Some homeowners choose to finance their energy upgrades using a credit card, a form of an unsecured loan. Similarly many retailers offer store cards and some contractors offer special financing plans. If you are able to pay it off quickly this may be a reasonable option, but if you need more time, these often have very high interest rates that will cost you more than other options. Make sure you understand the details of any “teaser” or short-term rates. A zero percent for six months special rate may become a 24% rate if you need a seventh month or longer to pay back the loan.
Many banks and credit unions also offer unsecured loans – sometimes called personal loans or lines of credit – that you can use for energy upgrades. These are often less expensive than credit or store cards. While your own financial institution may be able to assist you, Energy Impact Illinois has partnered with a number of local banks and credit unions to offer special low rate unsecured loans for energy upgrades.
A secured loan is one in which the lender takes collateral in order to issue you the loan. Mortgages or car loans are common examples and are both secured by the asset you are financing. If you fail to pay the lender back, they have the right to foreclose or repossess your home or car to pay for the loan. Since the lender has this ability to recover money, interest rates are nearly always lower for secured loans, which is a main advantage. Additionally, secured loans are often available for the larger amount of money necessary to fund major upgrades to your home. However, since the lenders not only need to consider your credit score and ability to repay, but also the value of the asset securing the loan, there is often a lot more paperwork and time required to approve a secured loan.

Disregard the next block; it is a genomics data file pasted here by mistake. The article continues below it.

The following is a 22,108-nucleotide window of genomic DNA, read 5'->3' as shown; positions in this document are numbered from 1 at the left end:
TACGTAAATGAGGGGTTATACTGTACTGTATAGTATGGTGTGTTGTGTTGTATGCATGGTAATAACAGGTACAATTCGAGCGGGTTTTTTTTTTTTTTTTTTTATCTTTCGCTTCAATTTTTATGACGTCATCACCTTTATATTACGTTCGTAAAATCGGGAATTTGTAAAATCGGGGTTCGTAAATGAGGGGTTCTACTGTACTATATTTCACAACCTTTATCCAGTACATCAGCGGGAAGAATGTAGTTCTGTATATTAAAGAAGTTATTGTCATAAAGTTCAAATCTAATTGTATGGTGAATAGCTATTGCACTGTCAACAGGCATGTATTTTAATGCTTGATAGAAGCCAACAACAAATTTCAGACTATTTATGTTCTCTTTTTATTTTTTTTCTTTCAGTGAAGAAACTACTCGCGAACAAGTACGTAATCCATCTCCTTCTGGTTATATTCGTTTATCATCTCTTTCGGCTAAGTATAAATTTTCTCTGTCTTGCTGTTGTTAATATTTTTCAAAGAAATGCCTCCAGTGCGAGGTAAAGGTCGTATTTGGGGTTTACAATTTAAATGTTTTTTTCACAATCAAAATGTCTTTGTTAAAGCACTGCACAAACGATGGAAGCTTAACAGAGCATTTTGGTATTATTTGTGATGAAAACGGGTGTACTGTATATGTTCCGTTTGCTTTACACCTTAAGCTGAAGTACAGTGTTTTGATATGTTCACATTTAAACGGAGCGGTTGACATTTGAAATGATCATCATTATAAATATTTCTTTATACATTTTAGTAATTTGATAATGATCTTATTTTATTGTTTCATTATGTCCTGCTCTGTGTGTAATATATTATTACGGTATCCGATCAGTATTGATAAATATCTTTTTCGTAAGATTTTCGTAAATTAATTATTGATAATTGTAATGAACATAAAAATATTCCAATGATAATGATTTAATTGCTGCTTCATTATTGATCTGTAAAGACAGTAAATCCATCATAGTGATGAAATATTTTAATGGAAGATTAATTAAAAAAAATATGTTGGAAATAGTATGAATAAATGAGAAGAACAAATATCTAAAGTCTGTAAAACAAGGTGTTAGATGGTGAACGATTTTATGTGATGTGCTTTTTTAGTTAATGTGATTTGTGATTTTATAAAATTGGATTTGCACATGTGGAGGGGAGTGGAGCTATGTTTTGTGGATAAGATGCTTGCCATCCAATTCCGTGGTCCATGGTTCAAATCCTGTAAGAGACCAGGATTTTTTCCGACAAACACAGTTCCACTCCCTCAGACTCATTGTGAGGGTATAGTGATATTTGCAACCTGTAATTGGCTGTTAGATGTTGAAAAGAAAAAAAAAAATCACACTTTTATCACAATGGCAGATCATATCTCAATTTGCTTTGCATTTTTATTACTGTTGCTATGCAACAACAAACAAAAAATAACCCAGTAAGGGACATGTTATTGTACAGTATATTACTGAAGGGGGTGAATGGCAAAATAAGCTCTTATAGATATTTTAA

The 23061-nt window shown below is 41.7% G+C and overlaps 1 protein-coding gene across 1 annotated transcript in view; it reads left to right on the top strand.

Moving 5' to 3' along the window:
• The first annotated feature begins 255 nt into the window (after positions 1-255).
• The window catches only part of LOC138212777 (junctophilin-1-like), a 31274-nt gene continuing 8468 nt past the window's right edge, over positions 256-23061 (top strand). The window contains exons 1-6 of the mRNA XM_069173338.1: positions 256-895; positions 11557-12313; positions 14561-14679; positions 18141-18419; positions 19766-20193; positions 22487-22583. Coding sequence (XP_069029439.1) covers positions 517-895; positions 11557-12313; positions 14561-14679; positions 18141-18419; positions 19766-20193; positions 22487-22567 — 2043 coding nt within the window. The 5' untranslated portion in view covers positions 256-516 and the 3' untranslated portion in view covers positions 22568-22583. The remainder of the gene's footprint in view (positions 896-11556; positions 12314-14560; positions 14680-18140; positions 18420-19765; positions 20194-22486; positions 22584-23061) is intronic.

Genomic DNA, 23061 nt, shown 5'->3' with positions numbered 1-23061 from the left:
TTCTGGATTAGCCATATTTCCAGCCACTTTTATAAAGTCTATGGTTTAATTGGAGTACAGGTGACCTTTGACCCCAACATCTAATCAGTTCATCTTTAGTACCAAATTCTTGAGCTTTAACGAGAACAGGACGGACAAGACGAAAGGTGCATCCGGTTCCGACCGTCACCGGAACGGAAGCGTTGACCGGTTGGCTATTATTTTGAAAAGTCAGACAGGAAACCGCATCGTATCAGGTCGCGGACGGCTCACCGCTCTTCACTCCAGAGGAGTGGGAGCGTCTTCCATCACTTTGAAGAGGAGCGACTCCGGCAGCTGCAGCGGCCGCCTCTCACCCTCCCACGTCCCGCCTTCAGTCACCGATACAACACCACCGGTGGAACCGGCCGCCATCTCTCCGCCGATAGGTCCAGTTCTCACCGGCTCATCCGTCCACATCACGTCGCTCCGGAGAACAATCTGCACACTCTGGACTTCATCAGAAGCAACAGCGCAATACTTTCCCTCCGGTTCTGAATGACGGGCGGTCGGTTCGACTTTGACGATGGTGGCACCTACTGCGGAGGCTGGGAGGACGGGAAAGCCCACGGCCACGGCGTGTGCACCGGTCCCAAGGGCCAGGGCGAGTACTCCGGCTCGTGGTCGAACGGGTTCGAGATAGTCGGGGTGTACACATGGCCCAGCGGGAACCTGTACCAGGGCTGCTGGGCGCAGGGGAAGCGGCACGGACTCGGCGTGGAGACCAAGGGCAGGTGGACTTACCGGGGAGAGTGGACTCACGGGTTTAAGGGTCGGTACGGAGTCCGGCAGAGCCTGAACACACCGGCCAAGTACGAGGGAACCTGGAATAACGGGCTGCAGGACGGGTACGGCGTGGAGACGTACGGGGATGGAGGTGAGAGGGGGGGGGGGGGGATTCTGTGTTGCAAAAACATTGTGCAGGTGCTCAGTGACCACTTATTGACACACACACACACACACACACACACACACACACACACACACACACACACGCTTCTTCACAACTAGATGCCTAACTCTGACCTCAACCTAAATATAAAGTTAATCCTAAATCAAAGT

Many homeowners find a home equity line of credit (HELOC) to be a good option for financing a large investment in efficiency or combining efficiency improvements with significant upgrades to their heating or cooling systems. Sometimes referred to as second mortgages, HELOCs allow a homeowner to borrow money against the value in their home for almost any purpose. In addition to having low rates, the interest paid is often tax deductible (although you should consult with a tax advisor on your situation). You must, however, have adequate amounts of equity in your home in order to qualify for a HELOC. Most banks and credit unions offer HELOCs and it is often worthwhile to shop around for the best rates and terms. Additionally, Energy Impact Illinois has partnered with a number of local banks and credit unions that offer secured loans at special low rates for energy upgrades.
If you are interested in refinancing your current mortgage, you may be interested in considering the Federal Energy Efficient Mortgage Program. This program allows you to add the cost of energy upgrades to the mortgage with favorable terms and FHA insurance. If you are combining energy efficiency work with rehabs or additions to your home, you may also be interested in what is called the 203(k) program. This Federal program allows you to refinance and pay for construction with one FHA insured loan.